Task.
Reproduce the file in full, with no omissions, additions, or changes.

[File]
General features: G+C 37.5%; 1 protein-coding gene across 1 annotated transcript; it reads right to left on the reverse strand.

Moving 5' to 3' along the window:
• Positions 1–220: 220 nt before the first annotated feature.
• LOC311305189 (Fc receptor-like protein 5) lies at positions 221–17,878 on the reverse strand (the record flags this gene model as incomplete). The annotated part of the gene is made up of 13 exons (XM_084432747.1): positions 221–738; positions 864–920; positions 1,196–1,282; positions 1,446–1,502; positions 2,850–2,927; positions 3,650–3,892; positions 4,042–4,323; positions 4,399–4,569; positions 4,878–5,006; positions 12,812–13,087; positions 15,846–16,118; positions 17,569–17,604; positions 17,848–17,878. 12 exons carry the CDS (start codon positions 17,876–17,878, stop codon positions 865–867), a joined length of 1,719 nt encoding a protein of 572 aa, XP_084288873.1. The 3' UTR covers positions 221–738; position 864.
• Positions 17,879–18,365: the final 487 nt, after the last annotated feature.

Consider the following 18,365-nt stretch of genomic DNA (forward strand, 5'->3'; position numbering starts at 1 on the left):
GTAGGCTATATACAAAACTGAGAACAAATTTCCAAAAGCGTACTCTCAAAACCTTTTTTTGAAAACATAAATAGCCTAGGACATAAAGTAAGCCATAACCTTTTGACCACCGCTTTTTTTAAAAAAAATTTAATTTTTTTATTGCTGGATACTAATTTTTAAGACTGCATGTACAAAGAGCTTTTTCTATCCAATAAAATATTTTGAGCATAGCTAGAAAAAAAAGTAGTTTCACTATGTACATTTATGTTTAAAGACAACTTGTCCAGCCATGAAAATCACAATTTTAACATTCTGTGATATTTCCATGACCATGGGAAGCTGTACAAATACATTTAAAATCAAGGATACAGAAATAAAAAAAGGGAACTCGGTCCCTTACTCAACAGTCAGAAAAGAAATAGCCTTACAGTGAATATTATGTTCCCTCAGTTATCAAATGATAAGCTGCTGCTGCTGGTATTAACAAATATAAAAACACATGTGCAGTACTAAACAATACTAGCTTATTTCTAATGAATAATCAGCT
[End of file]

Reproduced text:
General features: G+C 37.5%; 1 protein-coding gene across 1 annotated transcript; it reads right to left on the reverse strand.

Moving 5' to 3' along the window:
• Positions 1–220: 220 nt before the first annotated feature.
• LOC311305189 (Fc receptor-like protein 5) lies at positions 221–17,878 on the reverse strand (the record flags this gene model as incomplete). The annotated part of the gene is made up of 13 exons (XM_084432747.1): positions 221–738; positions 864–920; positions 1,196–1,282; positions 1,446–1,502; positions 2,850–2,927; positions 3,650–3,892; positions 4,042–4,323; positions 4,399–4,569; positions 4,878–5,006; positions 12,812–13,087; positions 15,846–16,118; positions 17,569–17,604; positions 17,848–17,878. 12 exons carry the CDS (start codon positions 17,876–17,878, stop codon positions 865–867), a joined length of 1,719 nt encoding a protein of 572 aa, XP_084288873.1. The 3' UTR covers positions 221–738; position 864.
• Positions 17,879–18,365: the final 487 nt, after the last annotated feature.

Consider the following 18,365-nt stretch of genomic DNA (forward strand, 5'->3'; position numbering starts at 1 on the left):
GTAGGCTATATACAAAACTGAGAACAAATTTCCAAAAGCGTACTCTCAAAACCTTTTTTTGAAAACATAAATAGCCTAGGACATAAAGTAAGCCATAACCTTTTGACCACCGCTTTTTTTAAAAAAAATTTAATTTTTTTATTGCTGGATACTAATTTTTAAGACTGCATGTACAAAGAGCTTTTTCTATCCAATAAAATATTTTGAGCATAGCTAGAAAAAAAAGTAGTTTCACTATGTACATTTATGTTTAAAGACAACTTGTCCAGCCATGAAAATCACAATTTTAACATTCTGTGATATTTCCATGACCATGGGAAGCTGTACAAATACATTTAAAATCAAGGATACAGAAATAAAAAAAGGGAACTCGGTCCCTTACTCAACAGTCAGAAAAGAAATAGCCTTACAGTGAATATTATGTTCCCTCAGTTATCAAATGATAAGCTGCTGCTGCTGGTATTAACAAATATAAAAACACATGTGCAGTACTAAACAATACTAGCTTATTTCTAATGAATAATCAGCT